Fashion is becoming more inclusive by the season and we wouldn’t have it any other way.
The latest and greatest inclusive project sees world-renowned photographer Rankin, designer Steven Tai, and the charity Changing Faces, challenge perceptions of beauty through a series of striking images of 16 different women with visible facial and bodily differences.
Dubbed ‘Portrait Positive’ project, the kickass campaign has gone viral across social media. If that wasn’t enough, three of the women from the portrait series took to the catwalk in Steven Tai’s presentation at London Fashion Week and all of the models feature in a book, too.
All the proceeds from the book will go to Changing Faces – the leading charity for 1.3 million children, young people and adults in the UK who have a medical condition, mark or scar that makes them look different. Approximately one in 111 people in the UK have a significant visible facial difference, despite being largely absent from representations in fashion and the media.
Speaking about the incredible campaign, Rankin said: “Living with a visible difference you are literally judged by your appearance and compared to what I think is a fake idea of what it is to be beautiful or even ‘normal’.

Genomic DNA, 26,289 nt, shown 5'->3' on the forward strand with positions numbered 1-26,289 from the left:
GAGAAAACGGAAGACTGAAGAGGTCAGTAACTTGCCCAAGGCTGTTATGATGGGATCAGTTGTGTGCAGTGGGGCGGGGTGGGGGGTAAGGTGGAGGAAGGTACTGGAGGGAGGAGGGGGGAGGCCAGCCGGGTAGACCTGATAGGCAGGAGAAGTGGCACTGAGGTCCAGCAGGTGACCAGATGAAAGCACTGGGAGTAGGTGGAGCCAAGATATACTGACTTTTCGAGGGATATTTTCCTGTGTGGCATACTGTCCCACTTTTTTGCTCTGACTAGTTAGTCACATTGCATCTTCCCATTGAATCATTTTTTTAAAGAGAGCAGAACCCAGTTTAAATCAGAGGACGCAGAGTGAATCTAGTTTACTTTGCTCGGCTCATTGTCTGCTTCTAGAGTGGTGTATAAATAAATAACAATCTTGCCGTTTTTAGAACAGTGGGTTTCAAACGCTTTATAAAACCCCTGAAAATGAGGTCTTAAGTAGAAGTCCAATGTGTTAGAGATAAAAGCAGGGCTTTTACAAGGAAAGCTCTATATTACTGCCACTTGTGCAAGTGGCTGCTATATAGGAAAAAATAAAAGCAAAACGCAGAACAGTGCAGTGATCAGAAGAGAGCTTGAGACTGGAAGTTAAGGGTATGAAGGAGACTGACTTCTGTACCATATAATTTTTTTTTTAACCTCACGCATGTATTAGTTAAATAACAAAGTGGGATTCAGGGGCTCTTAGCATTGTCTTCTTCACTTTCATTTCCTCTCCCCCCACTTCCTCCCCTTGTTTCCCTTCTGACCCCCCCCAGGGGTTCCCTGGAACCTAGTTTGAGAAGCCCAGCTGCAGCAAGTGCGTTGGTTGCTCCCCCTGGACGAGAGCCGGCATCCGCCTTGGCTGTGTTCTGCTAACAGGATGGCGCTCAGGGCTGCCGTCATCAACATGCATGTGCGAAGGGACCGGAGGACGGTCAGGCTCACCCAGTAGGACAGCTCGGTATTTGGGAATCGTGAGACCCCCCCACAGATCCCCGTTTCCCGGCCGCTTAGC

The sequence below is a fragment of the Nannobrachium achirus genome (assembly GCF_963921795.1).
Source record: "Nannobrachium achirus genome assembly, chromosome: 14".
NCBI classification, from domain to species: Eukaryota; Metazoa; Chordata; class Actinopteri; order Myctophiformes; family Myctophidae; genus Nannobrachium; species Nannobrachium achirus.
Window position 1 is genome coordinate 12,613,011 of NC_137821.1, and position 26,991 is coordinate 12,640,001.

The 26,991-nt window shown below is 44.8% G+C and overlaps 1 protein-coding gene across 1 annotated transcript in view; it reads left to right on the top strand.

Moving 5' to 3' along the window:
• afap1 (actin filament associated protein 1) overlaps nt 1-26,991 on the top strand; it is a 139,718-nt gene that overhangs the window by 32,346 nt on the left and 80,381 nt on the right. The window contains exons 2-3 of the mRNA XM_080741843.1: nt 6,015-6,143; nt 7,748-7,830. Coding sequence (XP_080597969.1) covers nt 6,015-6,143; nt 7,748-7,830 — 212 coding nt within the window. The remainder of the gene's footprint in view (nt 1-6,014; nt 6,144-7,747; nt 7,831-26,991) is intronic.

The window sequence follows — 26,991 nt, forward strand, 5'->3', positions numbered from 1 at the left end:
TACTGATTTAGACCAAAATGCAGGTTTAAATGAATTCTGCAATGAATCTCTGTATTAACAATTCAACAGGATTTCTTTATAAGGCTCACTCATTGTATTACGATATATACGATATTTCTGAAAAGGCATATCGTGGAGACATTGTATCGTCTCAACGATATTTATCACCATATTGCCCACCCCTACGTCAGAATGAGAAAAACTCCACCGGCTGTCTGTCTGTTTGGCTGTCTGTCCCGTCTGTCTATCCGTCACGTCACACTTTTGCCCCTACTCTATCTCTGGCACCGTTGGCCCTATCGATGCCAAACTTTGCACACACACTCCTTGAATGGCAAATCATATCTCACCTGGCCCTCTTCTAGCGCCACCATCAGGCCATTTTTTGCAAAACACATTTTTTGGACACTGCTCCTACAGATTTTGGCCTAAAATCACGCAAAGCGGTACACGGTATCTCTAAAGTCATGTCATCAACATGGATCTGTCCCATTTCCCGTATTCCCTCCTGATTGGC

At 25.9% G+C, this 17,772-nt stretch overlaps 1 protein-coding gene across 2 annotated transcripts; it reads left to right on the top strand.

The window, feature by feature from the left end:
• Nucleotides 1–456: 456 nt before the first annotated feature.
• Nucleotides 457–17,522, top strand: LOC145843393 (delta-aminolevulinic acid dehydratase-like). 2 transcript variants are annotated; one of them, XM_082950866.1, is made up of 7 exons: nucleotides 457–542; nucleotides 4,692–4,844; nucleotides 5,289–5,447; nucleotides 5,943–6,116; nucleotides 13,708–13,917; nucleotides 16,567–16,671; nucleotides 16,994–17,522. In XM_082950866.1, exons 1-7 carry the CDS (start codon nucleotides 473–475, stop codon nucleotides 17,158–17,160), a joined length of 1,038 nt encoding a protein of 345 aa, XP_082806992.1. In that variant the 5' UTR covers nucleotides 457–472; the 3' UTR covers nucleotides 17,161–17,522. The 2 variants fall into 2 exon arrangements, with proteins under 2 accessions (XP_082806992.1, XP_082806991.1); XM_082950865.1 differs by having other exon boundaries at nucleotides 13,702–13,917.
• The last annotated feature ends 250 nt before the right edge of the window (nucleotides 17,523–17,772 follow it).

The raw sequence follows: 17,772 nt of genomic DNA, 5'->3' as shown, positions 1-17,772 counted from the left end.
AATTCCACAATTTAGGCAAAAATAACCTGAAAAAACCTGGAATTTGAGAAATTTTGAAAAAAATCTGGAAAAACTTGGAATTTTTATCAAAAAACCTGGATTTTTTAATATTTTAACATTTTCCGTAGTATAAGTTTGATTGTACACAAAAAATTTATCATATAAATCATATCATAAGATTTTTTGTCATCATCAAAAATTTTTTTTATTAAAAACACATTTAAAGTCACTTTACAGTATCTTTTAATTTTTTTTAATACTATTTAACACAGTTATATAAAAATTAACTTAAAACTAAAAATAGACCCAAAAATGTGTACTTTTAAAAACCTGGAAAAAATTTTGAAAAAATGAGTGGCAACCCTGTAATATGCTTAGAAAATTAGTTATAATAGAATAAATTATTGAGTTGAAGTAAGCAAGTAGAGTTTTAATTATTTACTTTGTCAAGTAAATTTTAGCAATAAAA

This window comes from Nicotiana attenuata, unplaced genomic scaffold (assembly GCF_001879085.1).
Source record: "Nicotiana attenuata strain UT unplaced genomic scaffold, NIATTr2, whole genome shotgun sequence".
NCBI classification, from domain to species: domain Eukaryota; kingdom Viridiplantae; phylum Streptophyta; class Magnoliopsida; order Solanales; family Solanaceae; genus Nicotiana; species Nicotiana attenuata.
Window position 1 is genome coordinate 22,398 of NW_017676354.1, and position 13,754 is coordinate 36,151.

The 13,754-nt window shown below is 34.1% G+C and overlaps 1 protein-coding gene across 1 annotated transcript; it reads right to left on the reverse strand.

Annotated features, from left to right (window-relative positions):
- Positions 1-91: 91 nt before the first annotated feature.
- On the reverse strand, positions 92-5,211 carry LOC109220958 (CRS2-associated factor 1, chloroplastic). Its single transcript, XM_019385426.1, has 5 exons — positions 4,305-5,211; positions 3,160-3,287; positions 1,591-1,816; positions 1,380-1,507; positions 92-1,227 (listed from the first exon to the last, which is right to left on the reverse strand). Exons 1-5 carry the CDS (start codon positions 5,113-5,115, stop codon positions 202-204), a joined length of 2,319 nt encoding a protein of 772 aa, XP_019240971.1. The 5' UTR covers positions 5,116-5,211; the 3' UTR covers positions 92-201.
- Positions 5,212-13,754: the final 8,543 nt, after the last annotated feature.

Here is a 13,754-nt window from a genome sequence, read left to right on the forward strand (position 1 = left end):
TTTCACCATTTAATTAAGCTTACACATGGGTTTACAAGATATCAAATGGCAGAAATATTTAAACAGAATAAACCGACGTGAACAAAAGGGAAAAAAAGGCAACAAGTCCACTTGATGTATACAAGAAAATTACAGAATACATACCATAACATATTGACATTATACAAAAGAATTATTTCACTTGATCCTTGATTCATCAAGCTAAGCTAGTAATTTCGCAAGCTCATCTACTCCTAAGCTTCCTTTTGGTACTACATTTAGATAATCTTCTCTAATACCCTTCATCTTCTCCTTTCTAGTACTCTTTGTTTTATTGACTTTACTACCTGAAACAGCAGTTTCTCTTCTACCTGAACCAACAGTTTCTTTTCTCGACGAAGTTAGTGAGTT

“The only way to shift this perception is to talk about it and face it head on. Our amazing subjects are dealing with these issues with grace, dignity and strength. It was an absolute honour to work with them and try to create a discussion around what it is to be beautiful. To me they are all unique.”
Becky Hewitt, CEO Changing Faces, said: “As a charity that supports people with visible differences, we are delighted to be part of a movement that challenges the way the fashion industry represents difference. We want to break down barriers and change the narrow view of beauty that exists in society, especially in the fashion industry. These amazing images by Rankin will help to address the stigma around ‘looking different’ and show that true beauty is about being proud to be yourself. We want to see brands, publications and designers work with real people of all appearances so that fashion is accessible to all.”
Here are some of the kickass people who feature in the campaign…